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Understanding Manufacturing Economics for Grid-scale Energy Storage

I have a new favorite word — aggregation. At the risk of sounding like a reporter, I'm going to summarize a pre-holiday news story you might have missed but need to know about.

In late November the PJM Interconnect, the largest of nine regional grid system operators in the U.S., announced that it had begun buying frequency regulation services from small-scale, behind the meter, demand response assets in Pennsylvania. 

The first resources brought on-line by PJM were variable speed pumps at a water treatment plant and a 500 kW industrial battery array at a factory. Each of these resources has been configured to respond to PJM’s signals within four seconds and provide 100 kW of frequency regulation capacity.

In the water treatment plant, the operator will change pump speeds as necessary while keeping average throughput at 80% of nameplate capacity. For the industrial battery array, the operator will shift loads to the battery when the grid needs power and charge the battery when the grid has excess power.  

The contract operators for both installations envision portfolios of flexible industrial loads that can be aggregated and operated as a distributed virtual utility that responds instantaneously to supply and demand conditions on the grid side of the meter. They’re literally turning grid loads into grid assets.

How cool is that?

I learned about the development because my old team at Axion Power International (AXPW.OB) built the battery array and is using its New Castle plant in Pennsylvania as the test-facility. But this was more than just an Axion event because it opens a world of opportunity for all manufacturers of industrial power quality and reliability systems. 

Traditionally, the battery industry’s pitch on industrial energy storage systems focused on ensuring the highest possible level of power quality and reliability for industrial customers. More recently manufacturers have refined their pitch to include other behind the meter benefits like time of use and demand charge management.

This latest twist creates a whole new set of opportunities to reduce the net cost of a customer’s power quality assets by aggregating incremental revenue from grid-side ancillary services. The battery industry is at a tipping point because energy prices have finally reached a level where waste isn’t always cheaper than storage. 

It’s still a tough cost-benefit equation because customers hate anything that eats into margins, but as energy storage system (ESS) developers find new ways to aggregate benefits and use their facilities more efficiently, the potential market grows exponentially.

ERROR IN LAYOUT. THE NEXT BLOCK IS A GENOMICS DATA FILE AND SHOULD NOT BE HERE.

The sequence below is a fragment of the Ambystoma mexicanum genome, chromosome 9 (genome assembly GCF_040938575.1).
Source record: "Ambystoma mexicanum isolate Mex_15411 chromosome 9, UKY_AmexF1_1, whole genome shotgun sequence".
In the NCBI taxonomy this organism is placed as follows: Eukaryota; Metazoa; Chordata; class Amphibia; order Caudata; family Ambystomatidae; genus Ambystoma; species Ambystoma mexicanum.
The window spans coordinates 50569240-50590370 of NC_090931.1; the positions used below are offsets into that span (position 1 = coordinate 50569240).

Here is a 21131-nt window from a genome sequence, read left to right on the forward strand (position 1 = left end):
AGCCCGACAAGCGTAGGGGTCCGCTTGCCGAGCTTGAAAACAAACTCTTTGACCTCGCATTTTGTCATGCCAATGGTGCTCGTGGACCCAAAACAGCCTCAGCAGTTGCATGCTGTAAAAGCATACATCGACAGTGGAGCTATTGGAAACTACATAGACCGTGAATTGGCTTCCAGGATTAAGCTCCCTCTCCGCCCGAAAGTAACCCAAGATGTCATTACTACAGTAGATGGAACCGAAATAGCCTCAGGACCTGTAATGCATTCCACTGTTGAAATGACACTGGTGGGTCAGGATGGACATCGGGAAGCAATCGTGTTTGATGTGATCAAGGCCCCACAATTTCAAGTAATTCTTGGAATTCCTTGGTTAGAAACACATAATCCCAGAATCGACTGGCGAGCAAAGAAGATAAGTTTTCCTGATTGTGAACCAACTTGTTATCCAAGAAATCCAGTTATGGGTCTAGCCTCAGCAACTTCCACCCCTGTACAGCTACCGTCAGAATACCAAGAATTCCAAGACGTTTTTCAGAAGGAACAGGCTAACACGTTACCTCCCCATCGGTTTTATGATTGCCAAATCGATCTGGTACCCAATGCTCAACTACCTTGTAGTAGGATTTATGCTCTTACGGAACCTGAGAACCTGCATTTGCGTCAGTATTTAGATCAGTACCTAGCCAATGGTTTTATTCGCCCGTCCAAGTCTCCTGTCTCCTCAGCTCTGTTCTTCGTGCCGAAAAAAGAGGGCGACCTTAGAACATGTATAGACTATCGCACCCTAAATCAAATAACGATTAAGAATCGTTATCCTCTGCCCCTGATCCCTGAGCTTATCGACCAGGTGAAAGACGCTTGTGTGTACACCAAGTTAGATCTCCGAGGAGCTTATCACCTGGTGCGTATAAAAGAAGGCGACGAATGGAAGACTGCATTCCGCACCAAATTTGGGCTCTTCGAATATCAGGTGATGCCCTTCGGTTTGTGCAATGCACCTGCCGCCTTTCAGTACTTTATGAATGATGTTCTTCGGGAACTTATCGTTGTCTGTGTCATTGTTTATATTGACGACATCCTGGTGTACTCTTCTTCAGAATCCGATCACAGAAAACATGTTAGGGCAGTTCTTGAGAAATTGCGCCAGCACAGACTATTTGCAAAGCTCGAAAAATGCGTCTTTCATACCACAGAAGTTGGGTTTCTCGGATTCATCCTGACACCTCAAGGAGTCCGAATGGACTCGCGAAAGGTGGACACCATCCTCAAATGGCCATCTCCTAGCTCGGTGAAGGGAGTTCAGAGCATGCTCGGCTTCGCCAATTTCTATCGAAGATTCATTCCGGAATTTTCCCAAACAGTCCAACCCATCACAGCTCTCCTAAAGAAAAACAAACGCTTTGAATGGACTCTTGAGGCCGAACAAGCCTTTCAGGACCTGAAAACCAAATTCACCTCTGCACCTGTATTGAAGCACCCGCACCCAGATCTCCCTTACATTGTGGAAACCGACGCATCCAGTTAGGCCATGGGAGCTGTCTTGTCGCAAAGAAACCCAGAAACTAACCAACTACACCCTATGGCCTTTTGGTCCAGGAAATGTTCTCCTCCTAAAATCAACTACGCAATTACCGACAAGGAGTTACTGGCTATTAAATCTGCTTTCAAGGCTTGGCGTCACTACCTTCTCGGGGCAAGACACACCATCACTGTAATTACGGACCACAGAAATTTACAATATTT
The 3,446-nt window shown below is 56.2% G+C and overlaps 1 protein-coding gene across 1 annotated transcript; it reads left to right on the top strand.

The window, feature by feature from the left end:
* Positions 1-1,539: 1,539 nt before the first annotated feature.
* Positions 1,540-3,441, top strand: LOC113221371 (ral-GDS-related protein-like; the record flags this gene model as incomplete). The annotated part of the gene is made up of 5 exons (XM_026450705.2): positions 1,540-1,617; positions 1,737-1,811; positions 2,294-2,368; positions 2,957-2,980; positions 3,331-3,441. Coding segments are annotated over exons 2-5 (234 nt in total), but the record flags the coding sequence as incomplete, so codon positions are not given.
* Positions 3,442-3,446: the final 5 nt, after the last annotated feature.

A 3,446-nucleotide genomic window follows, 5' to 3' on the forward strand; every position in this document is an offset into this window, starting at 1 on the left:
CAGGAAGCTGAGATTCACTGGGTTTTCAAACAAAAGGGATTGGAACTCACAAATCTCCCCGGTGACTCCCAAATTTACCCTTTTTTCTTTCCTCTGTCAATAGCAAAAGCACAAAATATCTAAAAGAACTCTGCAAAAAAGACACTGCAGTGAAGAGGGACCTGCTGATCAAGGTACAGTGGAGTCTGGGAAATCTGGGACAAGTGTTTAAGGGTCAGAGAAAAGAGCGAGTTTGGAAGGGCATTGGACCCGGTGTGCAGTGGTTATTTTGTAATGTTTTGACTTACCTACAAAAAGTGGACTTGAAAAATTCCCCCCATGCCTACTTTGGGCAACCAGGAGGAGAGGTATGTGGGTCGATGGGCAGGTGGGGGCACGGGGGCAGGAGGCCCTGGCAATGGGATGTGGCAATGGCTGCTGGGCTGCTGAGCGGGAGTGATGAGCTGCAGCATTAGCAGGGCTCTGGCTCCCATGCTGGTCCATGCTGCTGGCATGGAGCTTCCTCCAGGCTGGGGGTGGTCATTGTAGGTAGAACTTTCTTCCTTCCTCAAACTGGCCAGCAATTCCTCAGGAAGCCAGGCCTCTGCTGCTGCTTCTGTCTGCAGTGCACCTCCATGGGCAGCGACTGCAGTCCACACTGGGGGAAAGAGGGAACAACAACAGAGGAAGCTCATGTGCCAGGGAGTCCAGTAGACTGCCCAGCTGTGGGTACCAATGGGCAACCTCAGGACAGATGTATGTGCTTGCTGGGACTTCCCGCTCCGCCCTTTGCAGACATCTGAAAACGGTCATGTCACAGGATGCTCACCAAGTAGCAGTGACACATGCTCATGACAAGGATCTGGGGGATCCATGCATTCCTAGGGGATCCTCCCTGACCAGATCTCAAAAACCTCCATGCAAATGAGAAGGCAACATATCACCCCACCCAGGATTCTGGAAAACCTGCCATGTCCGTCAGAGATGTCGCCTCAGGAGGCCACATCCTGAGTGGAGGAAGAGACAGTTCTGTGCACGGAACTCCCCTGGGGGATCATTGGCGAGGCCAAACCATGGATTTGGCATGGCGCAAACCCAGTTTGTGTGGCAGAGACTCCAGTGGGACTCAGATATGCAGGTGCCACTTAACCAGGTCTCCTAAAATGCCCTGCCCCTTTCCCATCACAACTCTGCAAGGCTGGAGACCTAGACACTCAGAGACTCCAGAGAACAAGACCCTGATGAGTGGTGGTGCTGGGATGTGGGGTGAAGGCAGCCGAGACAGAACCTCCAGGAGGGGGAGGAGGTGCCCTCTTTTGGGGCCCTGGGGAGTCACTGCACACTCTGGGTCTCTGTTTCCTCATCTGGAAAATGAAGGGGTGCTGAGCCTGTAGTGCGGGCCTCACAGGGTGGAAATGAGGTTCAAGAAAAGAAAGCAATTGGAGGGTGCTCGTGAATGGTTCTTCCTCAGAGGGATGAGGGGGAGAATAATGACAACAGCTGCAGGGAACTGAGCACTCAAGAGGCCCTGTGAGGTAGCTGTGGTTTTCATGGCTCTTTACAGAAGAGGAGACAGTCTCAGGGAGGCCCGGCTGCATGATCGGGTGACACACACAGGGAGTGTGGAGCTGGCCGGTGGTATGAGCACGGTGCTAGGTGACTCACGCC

Now it’s time to shuck the reporter’s fedora and give my horns a little room to breathe. Let’s drill deeper into the inherently confusing metrics ESS developers use to describe grid-scale storage systems. 

In a recent report on grid-scale ESS costs, the DOE’s Sandia National Laboratories took a bifurcated approach to pricing that separated the costs of the power control subsystem from the costs of the energy storage subsystem. Their summary table of generic ESS costs using the principal battery chemistries breaks down like this.

The problem arises when battery manufacturers focus on a power metric in their public statements, instead of an energy metric, and fail to give readers any clues about who contributes what share of system value. 

To highlight the problem I’ll use Sandia’s numbers to estimate the prices of Axion’s PowerCube and A123 Systems’ (AONE) Laurel Mountain wind farm project.

ESS buyers aren’t stupid. They won’t let battery manufacturers earn the same margin on the power control subsystem that they earn on the energy storage subsystem.

That leads to the inescapable conclusion that a $2 million ESS sale that’s 70% power control systems and 30% batteries is not the same as a $2 million battery sale. At some point the failure to clearly distinguish between purchased components and proprietary components will give rise to stakeholder confusion that could have been avoided. If market participants can’t find a way to effectively communicate the difference between power control subsystem sales and energy storage subsystem sales, they run an enormous risk that investors, analysts, bankers and other stakeholders will over-estimate the relative impact of ESS sales on the bottom line and then be disappointed when their inflated expectations aren’t met. Losing credibility with stakeholders is a luxury that no company can afford. 

Life was simpler when UPS systems integrators built their products and bought batteries as necessary components. It gets far more difficult when battery manufacturers sell ESS products where the bulk of the added value comes from upstream component suppliers. 

While my cup usually overflows with sage advice for anybody who’ll listen, I don’t see any easy answers to this conundrum. I suppose the industry could take the easy way out and claim that the batteries just keep the turbines turning when the wind dies down, but that’s really not an acceptable answer either.

NOTE: This article was first published in the Winter 2012 issue of Batteries International Magazine and I want to thank editor Michael Halls and cartoonist Jan Darasz for their contributions.

Disclosure: Author is a former director of Axion Power International (AXPW.OB) and holds a substantial long position in its common stock.

This article was originally published on AltEnergyStocks.com and was republished with permission.

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